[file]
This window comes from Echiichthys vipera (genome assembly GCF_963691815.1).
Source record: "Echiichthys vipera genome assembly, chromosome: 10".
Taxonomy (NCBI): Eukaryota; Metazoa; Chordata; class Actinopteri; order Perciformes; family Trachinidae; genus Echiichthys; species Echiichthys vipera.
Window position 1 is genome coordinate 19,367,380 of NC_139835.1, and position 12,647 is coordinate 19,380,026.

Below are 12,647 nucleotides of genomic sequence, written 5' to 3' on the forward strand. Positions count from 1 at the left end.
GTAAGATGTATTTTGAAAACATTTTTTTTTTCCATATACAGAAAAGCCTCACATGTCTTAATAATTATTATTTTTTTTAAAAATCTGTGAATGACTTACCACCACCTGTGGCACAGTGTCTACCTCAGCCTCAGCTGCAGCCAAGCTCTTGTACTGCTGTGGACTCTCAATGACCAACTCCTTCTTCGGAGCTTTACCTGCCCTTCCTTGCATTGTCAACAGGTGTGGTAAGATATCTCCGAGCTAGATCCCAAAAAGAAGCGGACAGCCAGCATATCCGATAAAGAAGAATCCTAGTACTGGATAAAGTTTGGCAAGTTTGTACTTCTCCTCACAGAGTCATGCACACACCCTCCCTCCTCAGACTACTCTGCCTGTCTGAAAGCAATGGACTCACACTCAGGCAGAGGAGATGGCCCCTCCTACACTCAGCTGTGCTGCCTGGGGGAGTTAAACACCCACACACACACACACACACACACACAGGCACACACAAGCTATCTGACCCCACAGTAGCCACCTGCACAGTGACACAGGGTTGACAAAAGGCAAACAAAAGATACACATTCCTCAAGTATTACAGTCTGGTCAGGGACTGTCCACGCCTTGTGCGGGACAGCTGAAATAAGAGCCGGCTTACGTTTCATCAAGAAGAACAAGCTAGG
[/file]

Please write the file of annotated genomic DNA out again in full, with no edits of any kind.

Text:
This window comes from Echiichthys vipera (genome assembly GCF_963691815.1).
Source record: "Echiichthys vipera genome assembly, chromosome: 10".
Taxonomy (NCBI): Eukaryota; Metazoa; Chordata; class Actinopteri; order Perciformes; family Trachinidae; genus Echiichthys; species Echiichthys vipera.
Window position 1 is genome coordinate 19,367,380 of NC_139835.1, and position 12,647 is coordinate 19,380,026.

Below are 12,647 nucleotides of genomic sequence, written 5' to 3' on the forward strand. Positions count from 1 at the left end.
GTAAGATGTATTTTGAAAACATTTTTTTTTTCCATATACAGAAAAGCCTCACATGTCTTAATAATTATTATTTTTTTTAAAAATCTGTGAATGACTTACCACCACCTGTGGCACAGTGTCTACCTCAGCCTCAGCTGCAGCCAAGCTCTTGTACTGCTGTGGACTCTCAATGACCAACTCCTTCTTCGGAGCTTTACCTGCCCTTCCTTGCATTGTCAACAGGTGTGGTAAGATATCTCCGAGCTAGATCCCAAAAAGAAGCGGACAGCCAGCATATCCGATAAAGAAGAATCCTAGTACTGGATAAAGTTTGGCAAGTTTGTACTTCTCCTCACAGAGTCATGCACACACCCTCCCTCCTCAGACTACTCTGCCTGTCTGAAAGCAATGGACTCACACTCAGGCAGAGGAGATGGCCCCTCCTACACTCAGCTGTGCTGCCTGGGGGAGTTAAACACCCACACACACACACACACACACACACAGGCACACACAAGCTATCTGACCCCACAGTAGCCACCTGCACAGTGACACAGGGTTGACAAAAGGCAAACAAAAGATACACATTCCTCAAGTATTACAGTCTGGTCAGGGACTGTCCACGCCTTGTGCGGGACAGCTGAAATAAGAGCCGGCTTACGTTTCATCAAGAAGAACAAGCTAGG